Concern about hunger in the United States gro...

Concern about hunger in the United States grows

More than one in four (28%) Americans say that in the past year they or someone they know has had to make a choice between providing food for their family or paying their bills, and one in 10 Americans say they personally went to bed hungry at least once in the past year.
These and other surprising figures were revealed in The 2010 Hormel Hunger Survey, released by Hormel Foods Corporation.
The percentage of Americans very concerned about the number of people in the United States who do not have enough to eat rose from 46% in 2009 to 54% this year, suggesting consumers are aware of the personal toll the recession has been taking on many Americans.

In this fifth annual study on hunger, a majority (52%) of Americans said their ability to pay their bills has not changed in the past year. However, five times as many Americans say it has become more difficult to pay bills (38%) than said it has become easier (8%) compared to a year ago.

About nine out of 10 Americans have been forced to spend more carefully these days, including almost one in five (18%) who say they are struggling to pay essential bills or cannot pay those bills without borrowing. Only about one in 10 Americans say they do not have to worry much about how they spend their money.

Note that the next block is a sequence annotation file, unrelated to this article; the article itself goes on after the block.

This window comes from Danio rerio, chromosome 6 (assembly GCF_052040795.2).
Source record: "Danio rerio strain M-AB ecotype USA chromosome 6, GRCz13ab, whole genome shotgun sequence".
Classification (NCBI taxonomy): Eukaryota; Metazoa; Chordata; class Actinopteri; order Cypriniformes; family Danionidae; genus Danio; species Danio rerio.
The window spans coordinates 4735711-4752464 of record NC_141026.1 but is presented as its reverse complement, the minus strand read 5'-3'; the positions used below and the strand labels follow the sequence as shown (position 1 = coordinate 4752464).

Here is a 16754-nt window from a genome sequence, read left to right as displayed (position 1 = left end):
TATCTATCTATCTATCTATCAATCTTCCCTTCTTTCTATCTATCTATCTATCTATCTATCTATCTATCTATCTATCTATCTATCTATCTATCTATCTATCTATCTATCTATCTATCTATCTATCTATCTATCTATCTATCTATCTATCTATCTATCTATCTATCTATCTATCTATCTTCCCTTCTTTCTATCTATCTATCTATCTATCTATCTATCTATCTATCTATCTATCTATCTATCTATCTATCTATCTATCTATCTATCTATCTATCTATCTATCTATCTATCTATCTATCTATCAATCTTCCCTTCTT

When answering questions about fresh food options, a majority of Americans said having large grocery stores where only small stores with limited choices are currently available would have a beneficial effect on six social problems, especially reducing malnutrition (71%) and hunger (69%). Other problems that most believe would be alleviated include the cost of healthcare (58%), obesity (53%), reduced life expectancy (60%) and low school test scores (56%). According to the United States Department of Agriculture, 2.3 million Americans live more than a mile from a supermarket that offers many food choices and do not have access to a vehicle to get there.

Additionally, about two-thirds (65%) of Americans have donated food to a food bank or other food collection charity in the past year, and a smaller majority (57%) have donated money to one of these organisations. Slightly less than one in four (23%) volunteered their time to a food bank, shelter or organisation providing food for the hungry in the past year.

Despite this demonstrated commitment to eradicating hunger, a majority (61%) of those surveyed do not think the hunger problem in the United States will be solved in the next 20 years.
Source: Hormel Foods Corporation


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